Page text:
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Gut Hormone Aids Malnourished Dialysis Patients

  April, 23 2009 8:17
your information resource in human molecular genetics

Daily treatment with the gut hormone ghrelin is effective in sustaining an improved appetite in patients on dialysis, suggests a study published online in Kidney International.

Malnutrition is a frequent and early feature of chronic kidney disease, and is also associated with increased mortality in dialysis patients. In most cases no cause of malnutrition can be identified, but it may indicate inadequate dialysis or co-morbidity.

Damien Ashby and colleagues found that daily subcutaneous application of the hormone, which regulates hunger through the hypothalamus, increased patients' appetites without changing energy expenditure. The hormone also had a temporary effect in reducing patients' blood pressure. Researchers hope that further investigation into long-term application of ghrelin can assist in providing a healthy diet to malnourished dialysis patients.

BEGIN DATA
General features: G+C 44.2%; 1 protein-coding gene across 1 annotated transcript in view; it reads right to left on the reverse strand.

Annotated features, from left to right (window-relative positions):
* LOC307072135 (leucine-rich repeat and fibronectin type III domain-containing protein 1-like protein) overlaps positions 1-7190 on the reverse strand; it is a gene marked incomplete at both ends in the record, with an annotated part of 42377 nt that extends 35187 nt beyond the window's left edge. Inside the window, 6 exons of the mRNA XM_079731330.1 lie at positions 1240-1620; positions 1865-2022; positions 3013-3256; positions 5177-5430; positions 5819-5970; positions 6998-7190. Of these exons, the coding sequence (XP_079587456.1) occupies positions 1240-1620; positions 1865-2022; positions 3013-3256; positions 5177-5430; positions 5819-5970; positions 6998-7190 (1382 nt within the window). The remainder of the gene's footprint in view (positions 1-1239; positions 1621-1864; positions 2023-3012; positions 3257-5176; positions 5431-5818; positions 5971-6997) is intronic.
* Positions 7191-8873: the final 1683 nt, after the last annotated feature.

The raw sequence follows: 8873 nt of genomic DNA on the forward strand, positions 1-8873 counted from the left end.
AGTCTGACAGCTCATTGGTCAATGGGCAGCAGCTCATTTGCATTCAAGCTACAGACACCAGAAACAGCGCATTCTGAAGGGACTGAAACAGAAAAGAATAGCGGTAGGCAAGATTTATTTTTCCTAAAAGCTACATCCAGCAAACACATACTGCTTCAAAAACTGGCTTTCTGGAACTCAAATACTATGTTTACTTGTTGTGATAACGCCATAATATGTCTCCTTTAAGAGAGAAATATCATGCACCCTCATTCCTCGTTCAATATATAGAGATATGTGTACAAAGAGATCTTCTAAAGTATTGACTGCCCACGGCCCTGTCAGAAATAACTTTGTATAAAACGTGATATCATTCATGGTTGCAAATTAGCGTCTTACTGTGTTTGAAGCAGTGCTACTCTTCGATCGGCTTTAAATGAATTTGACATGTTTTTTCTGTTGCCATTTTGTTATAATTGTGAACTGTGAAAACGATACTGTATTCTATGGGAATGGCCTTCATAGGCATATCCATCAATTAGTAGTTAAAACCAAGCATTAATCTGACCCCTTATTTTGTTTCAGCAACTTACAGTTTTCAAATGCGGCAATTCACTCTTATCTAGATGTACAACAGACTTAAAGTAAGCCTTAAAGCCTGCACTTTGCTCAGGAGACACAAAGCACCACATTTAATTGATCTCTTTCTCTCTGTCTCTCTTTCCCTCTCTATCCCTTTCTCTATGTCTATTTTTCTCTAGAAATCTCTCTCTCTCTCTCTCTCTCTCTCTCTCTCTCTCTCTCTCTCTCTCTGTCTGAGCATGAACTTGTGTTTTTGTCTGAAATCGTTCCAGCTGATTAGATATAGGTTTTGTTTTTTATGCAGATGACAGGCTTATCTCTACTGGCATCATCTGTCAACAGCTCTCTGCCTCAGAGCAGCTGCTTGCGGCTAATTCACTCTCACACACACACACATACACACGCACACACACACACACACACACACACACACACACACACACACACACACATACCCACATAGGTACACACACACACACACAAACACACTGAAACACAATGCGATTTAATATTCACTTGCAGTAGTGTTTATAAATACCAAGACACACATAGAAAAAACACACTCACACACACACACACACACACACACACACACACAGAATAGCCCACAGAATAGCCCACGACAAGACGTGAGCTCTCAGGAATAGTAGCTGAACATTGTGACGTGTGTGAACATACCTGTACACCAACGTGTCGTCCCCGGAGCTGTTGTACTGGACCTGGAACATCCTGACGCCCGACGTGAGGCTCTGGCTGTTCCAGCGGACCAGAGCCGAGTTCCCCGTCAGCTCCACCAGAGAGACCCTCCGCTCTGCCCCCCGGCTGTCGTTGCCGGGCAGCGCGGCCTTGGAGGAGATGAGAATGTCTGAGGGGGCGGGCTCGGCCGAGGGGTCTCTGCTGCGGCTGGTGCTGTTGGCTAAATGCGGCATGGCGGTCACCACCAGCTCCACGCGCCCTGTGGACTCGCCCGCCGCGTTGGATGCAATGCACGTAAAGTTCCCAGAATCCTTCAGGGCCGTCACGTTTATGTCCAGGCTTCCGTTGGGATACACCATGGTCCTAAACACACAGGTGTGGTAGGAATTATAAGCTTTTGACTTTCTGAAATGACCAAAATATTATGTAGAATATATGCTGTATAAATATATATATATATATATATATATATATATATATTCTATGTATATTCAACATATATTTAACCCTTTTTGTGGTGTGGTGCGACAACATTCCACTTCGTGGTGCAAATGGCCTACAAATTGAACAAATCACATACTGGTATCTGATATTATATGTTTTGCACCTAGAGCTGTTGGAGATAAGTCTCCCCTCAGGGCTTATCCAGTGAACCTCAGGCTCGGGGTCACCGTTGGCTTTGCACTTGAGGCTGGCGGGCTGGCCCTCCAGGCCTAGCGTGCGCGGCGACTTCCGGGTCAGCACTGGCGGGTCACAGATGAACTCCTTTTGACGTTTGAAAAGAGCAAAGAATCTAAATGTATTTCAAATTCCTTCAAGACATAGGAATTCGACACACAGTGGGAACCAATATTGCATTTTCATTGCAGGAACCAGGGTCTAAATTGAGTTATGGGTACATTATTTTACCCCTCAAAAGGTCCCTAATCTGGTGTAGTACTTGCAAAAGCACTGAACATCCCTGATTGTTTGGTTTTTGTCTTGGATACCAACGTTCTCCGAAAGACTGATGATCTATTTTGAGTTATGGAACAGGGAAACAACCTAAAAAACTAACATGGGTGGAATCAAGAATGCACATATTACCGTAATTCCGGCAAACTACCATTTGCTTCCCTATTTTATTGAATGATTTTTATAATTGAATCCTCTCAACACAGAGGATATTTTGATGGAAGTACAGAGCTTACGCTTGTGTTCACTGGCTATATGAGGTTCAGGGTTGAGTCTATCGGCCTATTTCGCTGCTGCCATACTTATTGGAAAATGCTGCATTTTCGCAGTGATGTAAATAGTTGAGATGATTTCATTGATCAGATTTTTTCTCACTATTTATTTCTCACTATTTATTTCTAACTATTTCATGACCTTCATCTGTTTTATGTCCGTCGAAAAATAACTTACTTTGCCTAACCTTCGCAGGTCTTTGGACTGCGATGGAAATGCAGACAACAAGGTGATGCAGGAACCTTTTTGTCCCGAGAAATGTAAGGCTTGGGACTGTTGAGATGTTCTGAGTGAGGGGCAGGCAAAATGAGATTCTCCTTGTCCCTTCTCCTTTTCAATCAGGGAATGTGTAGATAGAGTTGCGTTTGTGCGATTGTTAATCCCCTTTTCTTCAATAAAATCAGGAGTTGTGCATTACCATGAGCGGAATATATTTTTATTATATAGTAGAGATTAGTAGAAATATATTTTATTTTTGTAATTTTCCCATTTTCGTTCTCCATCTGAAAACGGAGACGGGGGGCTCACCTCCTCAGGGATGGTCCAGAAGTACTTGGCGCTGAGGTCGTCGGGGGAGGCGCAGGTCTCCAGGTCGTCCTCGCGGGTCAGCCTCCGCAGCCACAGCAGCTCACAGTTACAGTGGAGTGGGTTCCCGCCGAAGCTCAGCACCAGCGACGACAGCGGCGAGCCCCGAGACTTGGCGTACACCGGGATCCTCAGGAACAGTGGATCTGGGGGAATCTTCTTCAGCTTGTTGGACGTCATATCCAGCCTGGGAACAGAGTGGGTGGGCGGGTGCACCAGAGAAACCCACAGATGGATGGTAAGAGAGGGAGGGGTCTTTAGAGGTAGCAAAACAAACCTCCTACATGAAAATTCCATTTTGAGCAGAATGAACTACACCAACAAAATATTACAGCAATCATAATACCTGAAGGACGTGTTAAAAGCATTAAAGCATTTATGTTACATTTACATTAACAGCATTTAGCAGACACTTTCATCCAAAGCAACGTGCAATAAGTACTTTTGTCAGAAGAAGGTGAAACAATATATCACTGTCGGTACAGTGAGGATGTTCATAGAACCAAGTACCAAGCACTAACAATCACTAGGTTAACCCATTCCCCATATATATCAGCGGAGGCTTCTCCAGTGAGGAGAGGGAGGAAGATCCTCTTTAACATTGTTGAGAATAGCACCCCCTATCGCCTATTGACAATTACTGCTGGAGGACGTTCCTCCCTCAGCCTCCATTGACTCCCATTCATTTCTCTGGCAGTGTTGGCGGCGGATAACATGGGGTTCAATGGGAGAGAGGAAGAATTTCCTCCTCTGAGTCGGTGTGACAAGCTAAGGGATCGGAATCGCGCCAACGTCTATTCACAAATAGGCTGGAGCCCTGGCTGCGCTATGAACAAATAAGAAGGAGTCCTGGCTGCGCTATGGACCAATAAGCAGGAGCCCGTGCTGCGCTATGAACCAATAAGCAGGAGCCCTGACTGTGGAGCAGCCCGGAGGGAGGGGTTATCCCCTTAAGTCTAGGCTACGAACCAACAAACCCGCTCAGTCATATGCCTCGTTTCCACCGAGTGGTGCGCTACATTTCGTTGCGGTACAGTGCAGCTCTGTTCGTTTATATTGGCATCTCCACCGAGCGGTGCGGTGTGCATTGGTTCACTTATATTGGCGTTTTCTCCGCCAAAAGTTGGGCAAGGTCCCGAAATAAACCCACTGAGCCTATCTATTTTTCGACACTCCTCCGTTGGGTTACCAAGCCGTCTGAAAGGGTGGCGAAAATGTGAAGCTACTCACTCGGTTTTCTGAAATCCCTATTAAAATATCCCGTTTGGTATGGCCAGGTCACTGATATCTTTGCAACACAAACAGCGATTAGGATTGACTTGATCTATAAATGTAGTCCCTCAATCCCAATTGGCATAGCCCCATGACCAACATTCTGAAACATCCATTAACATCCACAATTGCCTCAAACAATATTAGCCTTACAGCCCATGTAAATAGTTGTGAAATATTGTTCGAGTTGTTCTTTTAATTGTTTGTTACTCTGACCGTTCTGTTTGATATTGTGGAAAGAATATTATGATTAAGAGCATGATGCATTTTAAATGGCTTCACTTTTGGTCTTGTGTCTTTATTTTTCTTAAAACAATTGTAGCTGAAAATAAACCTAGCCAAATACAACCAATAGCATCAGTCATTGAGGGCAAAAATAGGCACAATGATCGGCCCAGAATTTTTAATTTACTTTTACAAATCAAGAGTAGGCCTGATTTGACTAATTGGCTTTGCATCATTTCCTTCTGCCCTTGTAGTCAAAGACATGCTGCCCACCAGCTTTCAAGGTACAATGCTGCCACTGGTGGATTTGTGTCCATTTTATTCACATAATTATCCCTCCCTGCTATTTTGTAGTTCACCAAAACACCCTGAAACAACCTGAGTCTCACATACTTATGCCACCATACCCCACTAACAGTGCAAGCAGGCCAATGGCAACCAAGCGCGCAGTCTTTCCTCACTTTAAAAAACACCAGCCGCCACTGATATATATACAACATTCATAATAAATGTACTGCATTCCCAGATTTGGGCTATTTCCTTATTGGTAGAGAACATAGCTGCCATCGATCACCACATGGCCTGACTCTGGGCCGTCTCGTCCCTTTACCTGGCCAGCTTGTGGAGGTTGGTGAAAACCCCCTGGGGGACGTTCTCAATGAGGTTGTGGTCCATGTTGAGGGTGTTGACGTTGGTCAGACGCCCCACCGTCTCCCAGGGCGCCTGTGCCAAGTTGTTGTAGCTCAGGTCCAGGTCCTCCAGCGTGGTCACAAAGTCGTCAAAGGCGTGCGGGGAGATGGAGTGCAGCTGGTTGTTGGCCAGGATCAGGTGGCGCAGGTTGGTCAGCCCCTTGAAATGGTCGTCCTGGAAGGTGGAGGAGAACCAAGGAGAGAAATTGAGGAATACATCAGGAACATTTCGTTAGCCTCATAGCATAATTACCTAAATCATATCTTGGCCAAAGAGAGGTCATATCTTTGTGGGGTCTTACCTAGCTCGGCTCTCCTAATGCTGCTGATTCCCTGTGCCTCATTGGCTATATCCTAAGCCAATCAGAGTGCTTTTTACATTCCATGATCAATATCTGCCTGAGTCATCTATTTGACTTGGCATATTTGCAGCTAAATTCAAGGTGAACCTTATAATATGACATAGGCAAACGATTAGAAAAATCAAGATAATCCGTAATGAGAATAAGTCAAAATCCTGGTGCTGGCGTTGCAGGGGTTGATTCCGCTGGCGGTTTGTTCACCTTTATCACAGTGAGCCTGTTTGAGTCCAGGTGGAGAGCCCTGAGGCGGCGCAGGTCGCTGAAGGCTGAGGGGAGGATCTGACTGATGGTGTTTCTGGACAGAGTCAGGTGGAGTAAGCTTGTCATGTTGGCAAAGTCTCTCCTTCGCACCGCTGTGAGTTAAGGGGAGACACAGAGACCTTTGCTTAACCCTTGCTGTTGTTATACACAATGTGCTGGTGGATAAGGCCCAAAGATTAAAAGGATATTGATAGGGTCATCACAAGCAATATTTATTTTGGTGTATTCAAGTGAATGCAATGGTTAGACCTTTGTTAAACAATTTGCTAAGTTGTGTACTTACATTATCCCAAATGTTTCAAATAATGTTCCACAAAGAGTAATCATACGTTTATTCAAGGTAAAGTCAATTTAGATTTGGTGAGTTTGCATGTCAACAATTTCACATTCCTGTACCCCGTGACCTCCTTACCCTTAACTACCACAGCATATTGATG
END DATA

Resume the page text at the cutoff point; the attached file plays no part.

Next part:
Author contact:

Damien R. Ashby (Hammersmith Hospital, London, UK)
E-mail: d.ashby@imperial.ac.uk

Abstract available online.

(C) Kidney International press release.

Message posted by: Trevor M. D'Souza

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